The verse on the Faith Mind in the chant booklet is rather long, but it is saying the same thing over and over in different ways: “don’t discriminate – awakening is going beyond is and is not.”
But how? We are given koans to work with, a question to ask. And immediately start looking for an answer. But it is the question that has the possibility of leading to the truth.
(teisho 983 – 2005)
What kind of question is it we are asking? We do not ask it to get information or knowledge.
But what other type of question can there be? A question means that one seeks an answer, and an answer surely adds something to one’s repertoire of knowledge.
The question “Who is it that asks the question… Who am I?” moves us right out of that realm. What can prompt that question if it is not knowledge that is being saught? What are you expecting of this question?
Everything, anything that you can know or experience, or feel, or sense, is not you. We have a constant experience of the body, day and night, it is always with us, but we are not the body. We provide the experiencing and the body is what is experienced. Or the world is what is experienced. A mirror is unaffected by any of its reflections, totally untouched, and in the same way, we are totally untouched by experience. No matter how terrible, how grueling, how anguished. Each one of us has passed through extremely difficult times in our lives, and yet, that too has passed. It is seeing we cannot be touched.
It is the constant discerning of what you are not that is called for. Anything that comes up is not you. It is seeing that intrinsically one is untouched by whatever comes up. It is not a question of purifying the mind, but of seeing that the mind is inherently pure. This untouched quality is what is meant by discerning. A thought comes up, there is knowing that thought, the thought goes away and it leaves no trace. A memory comes up, it stays for a while, it goes away, it leaves no trace.
Nisargadatta: “What you are you already are. If you can let the truth of that statement come home to you, nothing more needs to be done.” This is home. You are home now. What you are, you already are.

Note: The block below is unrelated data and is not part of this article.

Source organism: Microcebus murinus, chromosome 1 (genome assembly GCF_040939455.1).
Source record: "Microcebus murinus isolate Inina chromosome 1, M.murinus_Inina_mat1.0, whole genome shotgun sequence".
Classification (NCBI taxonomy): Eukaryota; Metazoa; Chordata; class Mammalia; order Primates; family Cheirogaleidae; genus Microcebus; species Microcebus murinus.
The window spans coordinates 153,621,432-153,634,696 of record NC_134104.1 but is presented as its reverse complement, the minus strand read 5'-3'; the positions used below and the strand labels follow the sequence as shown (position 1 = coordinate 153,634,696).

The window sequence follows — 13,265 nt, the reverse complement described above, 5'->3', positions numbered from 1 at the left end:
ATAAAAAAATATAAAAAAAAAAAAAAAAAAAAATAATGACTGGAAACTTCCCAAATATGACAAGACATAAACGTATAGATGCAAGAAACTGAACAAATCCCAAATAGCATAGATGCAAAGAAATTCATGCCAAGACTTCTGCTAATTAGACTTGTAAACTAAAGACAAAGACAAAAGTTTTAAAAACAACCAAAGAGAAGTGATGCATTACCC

Nisargadatta: “By knowing what you are not, you are free of it and remain in your own natural state. It all happens spontaneously and effortlessly. The effort of practice comes out of the contradictory nature of the personality. It is nothing other than the personality wrestling with the personality. Eventually the personality exhausts itself, with the exhaustion comes melting, and with the melting ‘I am’ appears spontaneously, without effort.”
You discover that there is nothing to discover. True awakening is to see that there is nothing to discover. People think awakening is going to enhance one’s state, but it is not like that. True awakening is finally letting go of the expectation of some heightened state; the expectation of total release and peace from the conflicts of the personality. Waking up is to see that everything from the beginning is completely OK. It is and always has been and always will be OK. This is what is meant when we chant: “From the beginning all beings are Buddha.”
Thank you for this much needed pointer
In his booklet of commentaries on Zen Master Dogen’s Genjokoan, Albert writes : “There is no gap between practice and daily life. I do not struggle and sweat to come to awakening. I struggle to let go of the illusion that I am not awakened, the illusion that, to be fulfilled, I need something in experience.”
How deeply refreshing!
Coming back again :
The student said: “All experiences are empty ..?”
“Yes”, said the master
“Then all life is empty?” said the student
“Yes, all life is empty”, said the master
“And death..?”, said the student
“It is a dream”, said the master.